Town getting closer to setting Town Meeting date

Town representative John Wilmerding speaks during Brattleboro's Town Meeting.

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BRATTLEBORO — Town Meeting members are returning to in-person voting Saturday, when they will consider borrowing money for upgrades at Living Memorial Park and water infrastructure improvements, among other funding requests.

A presentation and questions about the approximately $4.1 million bond proposed for park projects took up about 100 minutes of an informational meeting Wednesday. Select Board Chairman Ian Goodnow said there would “plenty of time” for debate at annual Representative Town Meeting on Saturday. It begins at 8:30 a.m. at the Brattleboro Union High School gym.

Having managed the state park system in Oregon in a former job, Town Manager John Potter said he has noticed “how well our Parks and Recreation staff keep facilities nursing along at a very low cost. And that happens year after year.”

Carol Lolatte, director of Parks and Recreation, said the proposed improvements have been outlined in a capital plan for the last five years. They include roof improvements and upgrades to the refrigeration system at the ice skating rink, replacement of a maintenance building at Living Memorial Park, improvements to the Kiwanis shelter parking and lighting at the upper softball fields.

Lolatte said the plan calls for going from a synthetic to a natural refrigerant at the rink. Town Sustainability Coordinator Stephen Dotson called the move beneficial in “environmental and economical” ways.

Overall, the rink is anticipated to be more energy efficient as a result of the proposed project, which includes new lighting and upgrades to the condenser, dehumidifier, fire alarm system and roof. The roof will go from being uninsulated to insulated.

A maintenance area currently made up of two buildings just across from the pool would be replaced with a 3,500-square-foot wooden-framed building, Lolatte said. The current space is too small to fit all the Recreation and Park Department’s equipment.

Lolatte said there’s increased demand for Kiwanis shelter parking after recent additions, such as the dog park, skatepark and disc golf course. Plans call for increasing the parking area by about 7,200 square feet.

New lighting proposed at the softball fields would bring in energy-efficient LED bulbs and make it safer for playing at night, according to the presentation.

Finance Director Kim Frost said the town would be applying for a bond in November if approved, and then funding would be available in March 2024. The plan also calls for taking $150,000 from the town’s Global Warming Solutions Fund and $122,306 from surplus to help complete projects.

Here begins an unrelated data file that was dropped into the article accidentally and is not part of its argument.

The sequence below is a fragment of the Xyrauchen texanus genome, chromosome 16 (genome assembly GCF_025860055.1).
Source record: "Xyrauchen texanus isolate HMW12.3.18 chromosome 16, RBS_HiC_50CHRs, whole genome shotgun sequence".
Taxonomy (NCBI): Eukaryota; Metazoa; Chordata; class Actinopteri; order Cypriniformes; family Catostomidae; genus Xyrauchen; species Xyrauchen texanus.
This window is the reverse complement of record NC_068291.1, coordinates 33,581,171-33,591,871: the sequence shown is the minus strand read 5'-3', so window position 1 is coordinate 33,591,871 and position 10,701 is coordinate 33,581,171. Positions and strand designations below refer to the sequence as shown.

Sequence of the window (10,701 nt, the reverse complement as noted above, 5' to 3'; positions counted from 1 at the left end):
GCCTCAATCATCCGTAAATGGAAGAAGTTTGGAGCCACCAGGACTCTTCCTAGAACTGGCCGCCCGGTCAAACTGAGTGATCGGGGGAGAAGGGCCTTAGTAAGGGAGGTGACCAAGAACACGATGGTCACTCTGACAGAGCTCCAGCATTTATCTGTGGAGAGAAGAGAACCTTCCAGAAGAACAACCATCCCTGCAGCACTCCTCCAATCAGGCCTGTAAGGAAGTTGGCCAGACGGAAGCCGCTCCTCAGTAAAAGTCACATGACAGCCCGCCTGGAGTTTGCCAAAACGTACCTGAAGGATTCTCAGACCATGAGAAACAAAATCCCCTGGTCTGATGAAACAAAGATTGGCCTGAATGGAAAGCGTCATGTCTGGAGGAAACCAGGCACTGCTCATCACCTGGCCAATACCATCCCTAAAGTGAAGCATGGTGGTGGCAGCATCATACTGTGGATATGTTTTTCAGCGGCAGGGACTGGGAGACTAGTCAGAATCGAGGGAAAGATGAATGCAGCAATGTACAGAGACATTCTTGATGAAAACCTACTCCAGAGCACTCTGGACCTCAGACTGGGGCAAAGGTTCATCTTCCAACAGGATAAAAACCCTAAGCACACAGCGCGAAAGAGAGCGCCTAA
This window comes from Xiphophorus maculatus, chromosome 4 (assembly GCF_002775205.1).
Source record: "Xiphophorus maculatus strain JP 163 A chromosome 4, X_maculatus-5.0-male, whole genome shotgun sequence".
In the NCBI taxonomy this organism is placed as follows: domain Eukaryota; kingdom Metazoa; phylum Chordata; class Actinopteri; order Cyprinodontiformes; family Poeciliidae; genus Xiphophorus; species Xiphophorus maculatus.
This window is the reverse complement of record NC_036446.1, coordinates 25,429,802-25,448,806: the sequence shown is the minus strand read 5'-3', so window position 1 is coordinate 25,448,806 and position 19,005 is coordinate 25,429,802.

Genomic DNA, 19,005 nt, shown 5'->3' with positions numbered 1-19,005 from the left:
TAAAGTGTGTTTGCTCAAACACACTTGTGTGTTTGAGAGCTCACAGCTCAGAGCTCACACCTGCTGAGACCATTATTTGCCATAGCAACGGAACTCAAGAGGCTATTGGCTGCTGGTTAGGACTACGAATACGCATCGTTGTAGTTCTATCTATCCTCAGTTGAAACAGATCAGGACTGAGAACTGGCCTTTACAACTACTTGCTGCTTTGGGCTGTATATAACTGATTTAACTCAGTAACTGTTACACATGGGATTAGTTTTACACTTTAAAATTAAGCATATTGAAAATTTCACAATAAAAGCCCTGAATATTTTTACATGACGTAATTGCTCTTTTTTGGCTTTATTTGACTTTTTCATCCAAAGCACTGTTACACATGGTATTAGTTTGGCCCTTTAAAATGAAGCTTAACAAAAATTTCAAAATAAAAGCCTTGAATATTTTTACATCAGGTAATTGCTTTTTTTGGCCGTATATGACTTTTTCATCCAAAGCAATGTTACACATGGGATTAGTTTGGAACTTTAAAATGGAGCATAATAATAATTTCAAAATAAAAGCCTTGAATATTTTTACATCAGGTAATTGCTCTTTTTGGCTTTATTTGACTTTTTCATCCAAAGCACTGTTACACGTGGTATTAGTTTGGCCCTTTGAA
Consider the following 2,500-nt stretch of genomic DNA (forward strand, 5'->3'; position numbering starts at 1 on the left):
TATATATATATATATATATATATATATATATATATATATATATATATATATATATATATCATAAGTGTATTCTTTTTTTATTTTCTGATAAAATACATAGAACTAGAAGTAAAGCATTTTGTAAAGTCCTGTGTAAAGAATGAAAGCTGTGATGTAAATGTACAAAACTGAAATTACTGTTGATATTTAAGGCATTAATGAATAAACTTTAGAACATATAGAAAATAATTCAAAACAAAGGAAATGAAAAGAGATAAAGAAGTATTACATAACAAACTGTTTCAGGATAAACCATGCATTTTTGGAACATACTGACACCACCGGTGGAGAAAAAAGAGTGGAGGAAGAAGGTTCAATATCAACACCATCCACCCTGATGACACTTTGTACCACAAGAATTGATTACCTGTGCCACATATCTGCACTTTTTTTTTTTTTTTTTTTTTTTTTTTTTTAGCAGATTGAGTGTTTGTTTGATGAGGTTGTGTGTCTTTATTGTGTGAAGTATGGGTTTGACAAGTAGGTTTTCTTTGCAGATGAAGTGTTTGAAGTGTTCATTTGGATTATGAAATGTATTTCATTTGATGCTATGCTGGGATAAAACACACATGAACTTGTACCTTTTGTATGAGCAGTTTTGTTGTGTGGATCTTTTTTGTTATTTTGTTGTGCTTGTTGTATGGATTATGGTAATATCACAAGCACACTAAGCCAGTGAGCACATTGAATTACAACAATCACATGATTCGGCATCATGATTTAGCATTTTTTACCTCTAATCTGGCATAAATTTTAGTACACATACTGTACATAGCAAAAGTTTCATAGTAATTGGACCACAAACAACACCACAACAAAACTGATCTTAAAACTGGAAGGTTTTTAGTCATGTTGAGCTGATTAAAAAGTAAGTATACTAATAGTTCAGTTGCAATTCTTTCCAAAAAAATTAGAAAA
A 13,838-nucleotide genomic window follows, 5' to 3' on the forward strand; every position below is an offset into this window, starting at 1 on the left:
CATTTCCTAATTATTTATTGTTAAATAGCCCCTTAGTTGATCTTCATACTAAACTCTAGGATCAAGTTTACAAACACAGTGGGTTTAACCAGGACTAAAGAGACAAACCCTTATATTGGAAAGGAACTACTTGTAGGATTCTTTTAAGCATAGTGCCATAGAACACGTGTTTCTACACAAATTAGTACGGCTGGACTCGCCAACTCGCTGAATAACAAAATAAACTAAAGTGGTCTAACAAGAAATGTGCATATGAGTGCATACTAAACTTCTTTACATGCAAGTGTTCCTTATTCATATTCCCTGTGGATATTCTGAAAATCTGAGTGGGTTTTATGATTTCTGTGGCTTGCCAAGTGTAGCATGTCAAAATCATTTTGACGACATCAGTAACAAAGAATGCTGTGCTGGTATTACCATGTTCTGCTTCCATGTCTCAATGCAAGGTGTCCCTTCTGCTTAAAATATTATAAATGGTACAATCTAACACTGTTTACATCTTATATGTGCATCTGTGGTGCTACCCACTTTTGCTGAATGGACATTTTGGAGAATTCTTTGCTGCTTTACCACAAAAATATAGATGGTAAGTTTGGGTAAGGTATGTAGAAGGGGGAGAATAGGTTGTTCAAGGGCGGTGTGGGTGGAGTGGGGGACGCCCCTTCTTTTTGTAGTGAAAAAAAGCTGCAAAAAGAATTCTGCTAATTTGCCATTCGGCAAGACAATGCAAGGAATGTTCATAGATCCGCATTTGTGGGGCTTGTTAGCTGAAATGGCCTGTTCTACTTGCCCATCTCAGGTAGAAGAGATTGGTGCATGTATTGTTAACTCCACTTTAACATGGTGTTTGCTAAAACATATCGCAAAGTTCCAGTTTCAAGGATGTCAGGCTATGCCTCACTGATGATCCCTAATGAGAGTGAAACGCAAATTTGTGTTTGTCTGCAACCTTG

Select Board member Tim Wessel said he wished the needed upgrades to the pool were part of the proposal.

“I’m extremely disappointed it doesn’t include the pool,” Shela Linton of District 3 said, seeing the rink as a place for people who are more class privileged and the pool hosting more families of color.

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Linton said the way the pool is currently structured is unacceptable for LGBTQ community members and needs to be changed.

Spoon Agave of District 2 asked the board to bring “the actual costs” of running the rink to the annual meeting.

Public Works Director Dan Tyler said a $2 million bond is proposed to make improvements to a pump station at Signal Hill, replace a water main on Bridge Street and install a generator at the Black Mountain Pump Station, which lacks standby backup power.

Polls for the bond votes open at 10 a.m. and close a half hour after the meeting adjourns. Other articles will be voted from the floor.

Goodnow said the proposed fiscal year budget totals $21,688,677 and comes in at 8.1 percent higher than last year.

“It’s a really high number and pretty shocking when you first look at it,” he said.

However, because of accounting and application of surplus, tax rates won’t rise as much if the budget is approved. They are projected to go up by 3.9 percent over the current fiscal year.

Staff salary and benefits are proposed to rise by 5.3 percent from the current fiscal year. In the budget is the creation of a new position, communications coordinator.

Potter said the Police Department currently has 16 officers on staff.

“We have nine to go to the academy in August,” he said. “So by next year, we should be very close to full staffing at 25.”

Town Meeting members will consider using surplus funds to cover matched grant funds to replace Melrose Bridge ($515,000), repair Williams Street ($400,000) and plan for pool improvements ($50,000). They also will decide whether to authorize a townwide reappraisal process, exempt New England Center for Circus Arts from property taxes, and contribute about $45,000 for the Community Marketing Initiative organized by the Brattleboro Area Chamber of Commerce and Downtown Brattleboro Alliance, about $281,000 for human service organizations and about $36,552 to Southeastern Vermont Economic Development Strategies.